Facebook quarterly sales surge, but shares fall

Facebook’s sign at its headquarters in Menlo Park, California. (Facebook)

Facebook reported blowout quarterly profits once again on Wednesday, boosted by the social network’s mobile ad sales, but shares fell after it warned revenues would soon start to slow.

The dip reflected investor fears that the social media giant won’t be able to maintain its rapid pace despite the strong mobile ad sales and a stable increase in users in the third quarter ended September.

The Menlo Park, California-based company also said it logged nearly 1.8 billion monthly users, a 16 percent rise from last year. Many of them were on mobile, which made up 84 percent of the company’s ad revenue this quarter, up from 78 percent a year earlier.

“We had another good quarter,” said chief executive Mark Zuckerberg on a conference call with analysts. “Our community continues to grow around the world.”

Yet Facebook’s stocked dropped more than 7 percent in after-hours trading on Wednesday after the company said it will decrease the number of ads in news feeds. As a result, advertising growth will “come down meaningfully,” Chief Financial Officer Dave Wehner said. On Thursday, the shares closed down 5.64 percent to close at $120.00.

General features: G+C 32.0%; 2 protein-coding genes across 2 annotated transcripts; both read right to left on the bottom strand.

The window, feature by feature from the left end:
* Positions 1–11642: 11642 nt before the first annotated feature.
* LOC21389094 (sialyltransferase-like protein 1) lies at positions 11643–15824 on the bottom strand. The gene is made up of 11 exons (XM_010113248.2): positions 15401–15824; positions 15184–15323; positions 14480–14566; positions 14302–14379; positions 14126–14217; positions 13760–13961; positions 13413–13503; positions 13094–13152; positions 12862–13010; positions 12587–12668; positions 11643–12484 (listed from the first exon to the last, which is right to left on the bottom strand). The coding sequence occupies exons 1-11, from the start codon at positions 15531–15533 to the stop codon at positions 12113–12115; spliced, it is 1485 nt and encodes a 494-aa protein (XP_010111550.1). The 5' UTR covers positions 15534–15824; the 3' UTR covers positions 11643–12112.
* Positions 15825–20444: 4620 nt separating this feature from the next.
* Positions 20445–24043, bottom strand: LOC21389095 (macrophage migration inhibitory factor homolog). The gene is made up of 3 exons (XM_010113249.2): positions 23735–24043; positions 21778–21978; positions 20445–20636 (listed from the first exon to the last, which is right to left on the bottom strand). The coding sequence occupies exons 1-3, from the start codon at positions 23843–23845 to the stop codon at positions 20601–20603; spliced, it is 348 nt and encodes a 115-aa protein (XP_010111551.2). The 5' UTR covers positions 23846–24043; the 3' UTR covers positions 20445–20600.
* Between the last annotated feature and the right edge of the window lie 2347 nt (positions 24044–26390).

Executives also estimated expenses will increase in 2017 as they expand data centers, hire more engineers and invest heavily in video.

Zuckerberg heralded video as the ticket to maintaining its winning streak as people watch more of them and video ads become more profitable.

“Soon, we believe a camera will be the main way to share,” he said. “We think it’s pretty clear video is only going to become more important.”

Facebook is already building out visual messaging products, having launched the Snapchat-like Instagram Stories in August and continuing to support Facebook Live, which Zuckerberg said differs from other types of video because allows people to interact with one another.

As ad space in its feeds grow scarcer, video opens up an opportunity for Facebook to grab television ad dollars. Rahul Shah, chief executive of Ideal Asset Management, expects the social network to be competitive.

“As video is consumed more, they’ll be able to deliver more video ads,” he said. “They can charge more for the ads and compete better because they can target a specific ad to a specific group with better granularity.”

Facebook said net income in the third quarter more than doubled to $2.38 billion, or 82 cents a share, from $8.96 million, or 31 cents a year earlier. Adjusted earnings were $1.09 per share, up from 57 cents per share last year. Meanwhile, revenue rose 56 percent to $7.01 billion, beating analyst expectations of $6.92 billion.

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